State Roundup: Labor Activist’s Work For Blue Shield Raises Conflict Concerns
A selection of health policy stories from California, Kansas, Minnesota, New Jersey and Rhode Island.
Los Angeles Times: Blue Shield's Union Ties Raise Concerns About Conflicts
At a time when public-sector unions across the country are fighting to hold on to generous retirement and health benefits, one of the loudest voices standing up for their rights is Dave Low. A longtime labor activist, Low carries considerable clout as executive director of the California School Employees Assn., a 215,000-member union that represents bus drivers, custodians and other school workers. He also leads a broader group of 1.5 million government employees, including firefighters, police and teachers, called Californians for Health Care and Retirement Security. But Low had another job as well until recently. He was a consultant for Blue Shield of California, which has secured lucrative health insurance contracts that cover many of the same public workers that Low represents (Terhune, 10/9).
Modern Healthcare: R.I. Mandates Flu Vaccinations For Health Workers
Flu vaccines are now mandatory for Rhode Island health care workers who have direct contact with patients in healthcare facilities in the state. The policy, proposed by the Rhode Island Department of Public Health (PDF), gained approval despite objections from the American Civil Liberties Union and SEIU Healthcare No. 1199 New England, which represents health care workers in Rhode Island and Connecticut. The SEIU circulated petitions in favor of vaccinations, but opposed making them required. The Rhode Island policy would require flu vaccines for all health care workers, including nurses, volunteers and physicians. The American Nurses Association supports only mandatory policies if they meet certain criteria, spokesman Adam Sachs said. Ensuring the policy covers all workers is one of the requirements, Sachs noted (Selvam, 10/8).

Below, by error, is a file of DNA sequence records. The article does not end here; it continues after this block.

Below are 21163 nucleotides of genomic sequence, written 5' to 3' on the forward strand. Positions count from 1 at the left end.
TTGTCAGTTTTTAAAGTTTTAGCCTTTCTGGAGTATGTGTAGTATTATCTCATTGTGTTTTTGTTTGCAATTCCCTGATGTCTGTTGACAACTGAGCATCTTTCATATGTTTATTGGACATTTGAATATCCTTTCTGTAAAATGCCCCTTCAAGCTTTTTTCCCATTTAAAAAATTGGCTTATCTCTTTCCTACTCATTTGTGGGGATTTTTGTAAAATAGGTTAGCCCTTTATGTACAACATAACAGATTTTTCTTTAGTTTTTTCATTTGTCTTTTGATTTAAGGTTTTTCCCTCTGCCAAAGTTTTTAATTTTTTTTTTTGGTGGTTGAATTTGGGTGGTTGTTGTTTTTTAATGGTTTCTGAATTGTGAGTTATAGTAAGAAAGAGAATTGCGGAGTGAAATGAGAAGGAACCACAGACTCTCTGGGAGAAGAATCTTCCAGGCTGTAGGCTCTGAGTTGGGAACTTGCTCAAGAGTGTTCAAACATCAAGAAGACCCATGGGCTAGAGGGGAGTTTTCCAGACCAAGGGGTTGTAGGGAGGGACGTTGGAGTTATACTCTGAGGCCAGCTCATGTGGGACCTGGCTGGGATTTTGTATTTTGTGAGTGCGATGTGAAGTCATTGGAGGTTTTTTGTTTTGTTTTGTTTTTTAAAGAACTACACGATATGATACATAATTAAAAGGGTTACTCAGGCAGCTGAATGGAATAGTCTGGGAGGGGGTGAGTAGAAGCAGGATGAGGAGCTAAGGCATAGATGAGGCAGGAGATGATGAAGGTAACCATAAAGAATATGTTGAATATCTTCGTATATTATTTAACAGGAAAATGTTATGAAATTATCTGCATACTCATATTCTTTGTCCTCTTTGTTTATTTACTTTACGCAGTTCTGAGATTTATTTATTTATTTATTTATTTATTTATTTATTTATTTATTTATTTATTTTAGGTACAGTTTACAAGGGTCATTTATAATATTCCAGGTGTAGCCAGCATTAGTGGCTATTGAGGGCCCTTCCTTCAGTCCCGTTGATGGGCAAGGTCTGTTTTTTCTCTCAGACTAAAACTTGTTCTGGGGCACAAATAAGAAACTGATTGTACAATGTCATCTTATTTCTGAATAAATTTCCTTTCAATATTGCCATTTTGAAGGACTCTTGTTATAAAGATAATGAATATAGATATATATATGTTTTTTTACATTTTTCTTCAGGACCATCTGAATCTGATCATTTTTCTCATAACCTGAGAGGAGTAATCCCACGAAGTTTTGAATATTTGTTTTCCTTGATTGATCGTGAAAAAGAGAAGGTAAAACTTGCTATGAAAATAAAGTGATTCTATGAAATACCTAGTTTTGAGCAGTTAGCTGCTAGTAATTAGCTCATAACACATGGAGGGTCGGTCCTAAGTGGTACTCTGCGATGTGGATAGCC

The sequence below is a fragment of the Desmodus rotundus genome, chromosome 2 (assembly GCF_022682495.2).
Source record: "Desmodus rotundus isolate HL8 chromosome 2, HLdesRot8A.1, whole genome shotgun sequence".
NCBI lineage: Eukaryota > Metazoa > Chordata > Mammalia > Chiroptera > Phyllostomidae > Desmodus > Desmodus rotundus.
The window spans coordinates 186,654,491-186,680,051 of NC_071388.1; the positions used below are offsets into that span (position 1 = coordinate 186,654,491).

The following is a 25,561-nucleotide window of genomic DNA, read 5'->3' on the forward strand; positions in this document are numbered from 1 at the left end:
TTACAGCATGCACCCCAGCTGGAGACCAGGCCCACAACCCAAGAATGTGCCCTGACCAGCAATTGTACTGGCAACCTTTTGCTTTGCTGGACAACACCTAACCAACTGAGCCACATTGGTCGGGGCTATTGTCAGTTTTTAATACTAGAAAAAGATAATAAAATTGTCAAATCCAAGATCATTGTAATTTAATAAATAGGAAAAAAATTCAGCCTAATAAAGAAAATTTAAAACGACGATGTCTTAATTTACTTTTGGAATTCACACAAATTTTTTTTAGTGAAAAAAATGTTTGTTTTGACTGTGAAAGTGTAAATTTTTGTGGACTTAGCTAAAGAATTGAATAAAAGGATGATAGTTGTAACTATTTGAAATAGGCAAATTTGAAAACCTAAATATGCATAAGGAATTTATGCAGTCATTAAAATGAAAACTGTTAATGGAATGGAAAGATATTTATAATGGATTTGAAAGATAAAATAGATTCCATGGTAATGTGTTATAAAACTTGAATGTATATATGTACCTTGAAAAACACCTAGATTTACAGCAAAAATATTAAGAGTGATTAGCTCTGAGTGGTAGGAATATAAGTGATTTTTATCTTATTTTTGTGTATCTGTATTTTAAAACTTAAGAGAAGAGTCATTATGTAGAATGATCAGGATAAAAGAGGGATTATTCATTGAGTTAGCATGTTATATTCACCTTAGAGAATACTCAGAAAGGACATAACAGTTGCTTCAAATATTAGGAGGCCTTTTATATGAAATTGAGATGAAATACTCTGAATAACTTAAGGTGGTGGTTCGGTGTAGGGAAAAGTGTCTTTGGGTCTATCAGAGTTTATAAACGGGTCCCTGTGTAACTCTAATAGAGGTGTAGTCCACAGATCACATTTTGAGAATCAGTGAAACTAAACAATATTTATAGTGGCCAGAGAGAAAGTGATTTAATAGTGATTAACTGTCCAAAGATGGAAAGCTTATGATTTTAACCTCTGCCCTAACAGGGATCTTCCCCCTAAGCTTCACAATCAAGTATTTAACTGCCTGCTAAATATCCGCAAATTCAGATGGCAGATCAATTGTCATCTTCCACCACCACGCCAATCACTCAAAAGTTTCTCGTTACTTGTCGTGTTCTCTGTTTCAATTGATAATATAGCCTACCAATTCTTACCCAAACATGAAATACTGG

MPR: 'Safety Net' Hospitals Brace For Potential Cuts
Hennepin County Medical Center and other so-called "safety net" hospitals are preparing for a decline in federal funding due to the national health care overhaul. These hospitals are typically large urban hospitals that provide a significant amount of care to people who cannot afford to pay for it. The health care overhaul is reducing federal subsidies those hospitals have relied on for more than 20 years. At the Hennepin County Medical Center about 50 men and women are wedged in cubicles, talking on headsets. The scene looks like a telemarketing boiler room, but here the employees aren't making the calls; they are taking calls from people who wish to see a doctor (Stawicki, 10/9).
Kansas Health Institute News: Health Departments Brace For Loss Of STD Funds
State health officials are raising concerns about the future of a federally funded program that helps county health departments prevent infertility in women by testing for the sexually transmitted diseases of chlamydia and gonorrhea. "There hasn't been an official announcement, but it certainly appears that the funding will be going away after January of 2014," said Jennifer VandeVelde, who runs the Kansas Infertility Prevention Project at the Kansas Department of Health and Environment. "The assumption is that with the Affordable Care Act everyone will have insurance so we won't need the funding we have now."… The mandatory coverage provisions in the federal health reform law are scheduled to take effect Jan. 1, 2014 (Ranney, 10/8).